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TAX ALERT 2017/02

Carried interest schemes and transfer pricing: new rules enacted by the Italian Government

  • New rules introduced for qualifying carried interest schemes
    • minimum 1% investment
    • 5-year minimum holding period
  • Transfer pricing rules reshape
    • reference to the arm's length principle and internationalbest practices
    • specific rules on corresponding adjustments

The Italian Government enacted Law Decree 24 April 2017, No. 50 which introduces several tax measures aimed at boosting economic development and stabilizing the State revenues. The Law Decree, which needs to be converted into law by Parliament within 60 days, contains - among others - specific provisions on the tax treatment applicable to carried interest schemes (previously unregulated) as well as on transfer pricing.

1. The new rules on "carried interest schemes"
The Law Decree provides that qualifying carried interest schemes are in any event apt to give rise to financial income currently subject to tax at the flat 26% rate (for non-substantial shareholdings). The characterisation as financial income applies to income deriving from the direct or indirect participation to companies or collective investment schemes  received by  employees or directors (the "Beneficiaries") of such companies or collective investment schemes (or of their related parties or managers) with respect to shares, or other similar financial instruments, that have enhanced economic rights (the "Eligible Instruments") subject to the following conditions:
  1. the overall investment commitment of all Beneficiaries (the "Relevant Investment") must represent an actual investment of at least 1% of the overall investment made by the collective investment scheme or of the net equity of the issuer company; the Relevant Investment is calculated by taking into account also (a) any co-investment made by the Beneficiaries and (b) any amounts that are taxed as fringe benefit when the Eligible Instruments are granted (or, in case of non-resident Beneficiaries, any amounts that would have been so taxed had the Beneficiaries been subject to Italian taxation);
  2. the enhanced economic rights must accrue only after all the shareholders or investors have obtained a return equal to the invested capital plus a minimum yield as provided in the bylaws or regulations or, in case of change of control, to the extent that the other investors have realized a sales price equal at least to the invested capital plus such minimum yield;
  3. the Eligible Instruments must be held by the Beneficiaries (or by their heirs) for at least five years or, if earlier, until a change of control or a change of manager of the collective investment scheme;
  4. the issuer of the Eligible Instruments must be resident for tax purposes (or incorporated, in the case of collective investment schemes) in Italy or in a State that allows an adequate exchange of information with Italy.
The new rules will apply to income deriving from the Eligible Instruments that is cashed as of the date of entry into force of the Law Decree.

2. Reshaping of domestic transfer pricing legislation
The Law Decree also introduces some important amendments to domestic transfer pricing rules.

A first amendment consists in the reshaping of the domestic fundamental rule which currently provides that the price for intercompany cross-border transactions is determined on the basis of the so-called "normal value" (valore normale).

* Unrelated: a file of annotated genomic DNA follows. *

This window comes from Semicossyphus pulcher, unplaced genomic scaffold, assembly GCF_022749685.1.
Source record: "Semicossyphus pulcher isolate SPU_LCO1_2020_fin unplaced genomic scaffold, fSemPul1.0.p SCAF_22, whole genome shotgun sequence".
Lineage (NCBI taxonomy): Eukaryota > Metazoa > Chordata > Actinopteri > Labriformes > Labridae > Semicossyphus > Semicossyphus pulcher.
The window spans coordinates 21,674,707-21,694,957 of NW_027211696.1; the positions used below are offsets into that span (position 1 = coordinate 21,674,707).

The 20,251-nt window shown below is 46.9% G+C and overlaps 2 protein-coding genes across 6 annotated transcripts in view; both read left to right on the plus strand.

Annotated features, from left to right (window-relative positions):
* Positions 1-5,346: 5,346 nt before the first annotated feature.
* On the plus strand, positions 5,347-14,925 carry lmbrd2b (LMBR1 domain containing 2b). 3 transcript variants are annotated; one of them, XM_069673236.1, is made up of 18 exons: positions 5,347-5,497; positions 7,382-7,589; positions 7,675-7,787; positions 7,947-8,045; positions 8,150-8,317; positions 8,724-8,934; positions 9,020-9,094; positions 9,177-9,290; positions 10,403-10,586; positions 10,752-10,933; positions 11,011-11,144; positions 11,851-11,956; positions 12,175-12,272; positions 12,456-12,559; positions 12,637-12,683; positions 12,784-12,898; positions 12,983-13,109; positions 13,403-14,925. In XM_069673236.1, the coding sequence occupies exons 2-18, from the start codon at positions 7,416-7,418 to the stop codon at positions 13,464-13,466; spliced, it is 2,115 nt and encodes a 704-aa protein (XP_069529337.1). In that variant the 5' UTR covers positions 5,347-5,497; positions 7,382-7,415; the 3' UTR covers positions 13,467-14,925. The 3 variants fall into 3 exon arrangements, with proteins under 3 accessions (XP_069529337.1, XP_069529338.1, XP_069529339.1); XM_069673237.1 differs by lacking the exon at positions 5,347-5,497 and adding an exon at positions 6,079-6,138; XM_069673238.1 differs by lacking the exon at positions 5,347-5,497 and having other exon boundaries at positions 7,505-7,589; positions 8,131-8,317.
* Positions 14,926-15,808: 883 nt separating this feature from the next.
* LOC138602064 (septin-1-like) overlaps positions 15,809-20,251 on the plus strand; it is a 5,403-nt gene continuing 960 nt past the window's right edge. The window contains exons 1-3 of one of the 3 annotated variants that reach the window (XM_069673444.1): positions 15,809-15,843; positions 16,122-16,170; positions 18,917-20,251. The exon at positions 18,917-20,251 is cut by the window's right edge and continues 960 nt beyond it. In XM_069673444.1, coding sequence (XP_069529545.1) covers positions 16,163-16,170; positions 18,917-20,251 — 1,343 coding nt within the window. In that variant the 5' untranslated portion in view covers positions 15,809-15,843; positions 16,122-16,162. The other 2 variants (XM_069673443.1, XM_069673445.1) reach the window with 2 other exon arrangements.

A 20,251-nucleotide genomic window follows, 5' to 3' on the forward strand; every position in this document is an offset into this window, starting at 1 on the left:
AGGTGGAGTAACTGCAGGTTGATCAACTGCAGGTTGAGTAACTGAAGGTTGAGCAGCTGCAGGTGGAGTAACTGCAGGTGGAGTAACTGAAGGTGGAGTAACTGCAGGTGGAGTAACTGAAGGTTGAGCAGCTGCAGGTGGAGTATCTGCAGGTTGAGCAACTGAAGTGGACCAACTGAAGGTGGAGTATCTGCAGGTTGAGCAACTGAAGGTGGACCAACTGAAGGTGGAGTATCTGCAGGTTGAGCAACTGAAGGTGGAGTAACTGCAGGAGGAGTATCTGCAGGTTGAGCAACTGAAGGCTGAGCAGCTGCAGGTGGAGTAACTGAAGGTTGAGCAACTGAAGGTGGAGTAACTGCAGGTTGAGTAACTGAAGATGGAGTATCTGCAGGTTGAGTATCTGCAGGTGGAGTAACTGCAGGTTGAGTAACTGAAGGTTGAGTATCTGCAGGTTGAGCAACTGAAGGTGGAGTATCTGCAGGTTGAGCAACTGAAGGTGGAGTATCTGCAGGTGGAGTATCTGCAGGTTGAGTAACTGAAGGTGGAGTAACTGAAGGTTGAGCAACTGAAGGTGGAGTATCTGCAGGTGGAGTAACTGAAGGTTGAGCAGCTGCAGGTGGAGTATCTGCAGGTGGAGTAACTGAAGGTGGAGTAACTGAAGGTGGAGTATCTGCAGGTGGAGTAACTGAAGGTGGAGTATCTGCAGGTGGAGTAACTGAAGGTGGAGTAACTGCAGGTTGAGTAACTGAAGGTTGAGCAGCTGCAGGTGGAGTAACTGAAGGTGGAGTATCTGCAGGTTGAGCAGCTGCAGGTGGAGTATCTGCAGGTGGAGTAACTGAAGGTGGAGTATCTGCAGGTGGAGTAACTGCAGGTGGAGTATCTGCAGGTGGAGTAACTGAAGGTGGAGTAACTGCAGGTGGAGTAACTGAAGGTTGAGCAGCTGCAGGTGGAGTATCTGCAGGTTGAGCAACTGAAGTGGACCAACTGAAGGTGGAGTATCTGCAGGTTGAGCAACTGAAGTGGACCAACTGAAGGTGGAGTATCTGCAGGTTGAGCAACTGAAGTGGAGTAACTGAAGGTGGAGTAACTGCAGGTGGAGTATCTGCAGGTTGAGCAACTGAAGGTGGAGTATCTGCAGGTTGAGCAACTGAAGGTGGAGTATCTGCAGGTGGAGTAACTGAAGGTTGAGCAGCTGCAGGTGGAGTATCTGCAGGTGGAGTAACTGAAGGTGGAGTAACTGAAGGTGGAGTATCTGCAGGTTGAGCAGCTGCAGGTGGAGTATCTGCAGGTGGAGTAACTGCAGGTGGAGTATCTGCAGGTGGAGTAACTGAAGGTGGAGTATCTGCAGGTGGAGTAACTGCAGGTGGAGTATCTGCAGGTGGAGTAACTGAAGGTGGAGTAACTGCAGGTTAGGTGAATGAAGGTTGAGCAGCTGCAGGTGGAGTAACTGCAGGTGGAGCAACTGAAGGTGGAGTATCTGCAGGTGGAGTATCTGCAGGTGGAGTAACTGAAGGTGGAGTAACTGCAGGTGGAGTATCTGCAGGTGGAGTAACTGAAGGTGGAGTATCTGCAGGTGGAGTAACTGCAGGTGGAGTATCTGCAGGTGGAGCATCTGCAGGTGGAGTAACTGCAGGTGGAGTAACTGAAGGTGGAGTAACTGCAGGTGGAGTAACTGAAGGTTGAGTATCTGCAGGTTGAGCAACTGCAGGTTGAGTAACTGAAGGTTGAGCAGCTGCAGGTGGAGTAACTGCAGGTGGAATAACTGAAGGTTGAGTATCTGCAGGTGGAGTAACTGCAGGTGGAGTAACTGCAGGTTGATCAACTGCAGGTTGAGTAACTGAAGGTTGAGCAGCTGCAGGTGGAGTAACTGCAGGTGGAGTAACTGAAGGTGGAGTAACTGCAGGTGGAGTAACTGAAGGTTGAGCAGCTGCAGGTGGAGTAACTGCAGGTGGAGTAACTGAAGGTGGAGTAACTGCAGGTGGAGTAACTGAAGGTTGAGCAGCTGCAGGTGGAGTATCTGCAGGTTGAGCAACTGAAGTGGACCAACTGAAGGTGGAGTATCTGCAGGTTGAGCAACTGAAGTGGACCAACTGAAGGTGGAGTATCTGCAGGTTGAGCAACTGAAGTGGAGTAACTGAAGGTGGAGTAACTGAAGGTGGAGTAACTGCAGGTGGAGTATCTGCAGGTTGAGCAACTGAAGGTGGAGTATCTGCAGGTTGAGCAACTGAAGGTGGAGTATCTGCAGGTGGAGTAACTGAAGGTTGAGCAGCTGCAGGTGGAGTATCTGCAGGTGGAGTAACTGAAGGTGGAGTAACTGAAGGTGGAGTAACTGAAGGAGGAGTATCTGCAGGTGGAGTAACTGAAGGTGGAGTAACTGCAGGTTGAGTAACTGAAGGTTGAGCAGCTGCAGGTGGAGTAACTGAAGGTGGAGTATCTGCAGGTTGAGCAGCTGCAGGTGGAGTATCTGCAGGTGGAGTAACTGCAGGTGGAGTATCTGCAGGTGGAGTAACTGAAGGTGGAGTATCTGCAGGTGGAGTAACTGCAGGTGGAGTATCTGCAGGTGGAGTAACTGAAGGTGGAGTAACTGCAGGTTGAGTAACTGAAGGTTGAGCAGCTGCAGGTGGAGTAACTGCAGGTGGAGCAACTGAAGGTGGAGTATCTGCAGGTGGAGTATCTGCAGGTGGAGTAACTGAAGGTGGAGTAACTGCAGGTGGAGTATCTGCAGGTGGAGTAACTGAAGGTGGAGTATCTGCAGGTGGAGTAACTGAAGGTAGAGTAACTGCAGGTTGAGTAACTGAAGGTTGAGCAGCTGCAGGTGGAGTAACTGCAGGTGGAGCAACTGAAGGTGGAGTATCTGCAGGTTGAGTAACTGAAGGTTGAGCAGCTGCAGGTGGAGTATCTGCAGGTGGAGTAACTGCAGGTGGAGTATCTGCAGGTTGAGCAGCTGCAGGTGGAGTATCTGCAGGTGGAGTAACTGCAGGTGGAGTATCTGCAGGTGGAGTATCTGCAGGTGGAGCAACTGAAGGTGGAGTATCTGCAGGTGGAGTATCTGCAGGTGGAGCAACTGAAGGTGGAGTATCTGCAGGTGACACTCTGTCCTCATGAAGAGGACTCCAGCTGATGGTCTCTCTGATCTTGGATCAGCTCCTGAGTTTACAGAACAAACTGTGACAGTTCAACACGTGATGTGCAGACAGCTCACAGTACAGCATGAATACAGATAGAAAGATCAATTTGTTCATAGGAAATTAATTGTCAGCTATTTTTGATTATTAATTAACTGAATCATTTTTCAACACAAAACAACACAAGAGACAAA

This is a domestic law concept that is substantially similar to, but not entirely in line with, the OECD standards (arm's length principle).

In order to better align Italian legislation with international standards the new rule repeals the reference to the "normal value" concept and refers more generally to the "conditions and prices that would have been agreed between independent parties acting on an arm's length basis and in comparable circumstances".
The concept of "normal value" will however remain applicable for a number of other domestic provisions.

The Law Decree also grants the Ministry of Finance the authority to issue an implementing decree to set forth guidelines for the application of the new rules, taking into account international best practices. Even if the implementing decree has not been enacted yet, it may be expected that it will substantially  reflect the most recent OECD Guidelines and override the previous main circular on transfer pricing which dates back to 1980.

Another important improvement concerns corresponding adjustments, which were previously allowed by domestic rules only following the conclusion of a mutual agreement procedure (MAP). The Law Decree introduces  a new rule, aimed at simplifying the procedure (Article 31-quater  Presidential Decree No. 600/1973), that broadens the conditions under which corresponding adjustments can be made.
Apart from the case of conclusion of a MAP, the new Article 31-quater contemplates two further cases where a corresponding adjustment is allowed:
  • as a result of  transfer pricing adjustments deriving from activities of international cooperation whose results have been shared between the participant States;
  • upon formal application by the taxpayer to the Italian Revenue Agency following a final transfer pricing adjustment done in compliance with the arm's length principle in a foreign State (if such State has stipulated  a treaty with Italy that provides for an adequate exchange of information). Revenue Agency will issue regulations setting the procedure for the filing of such application.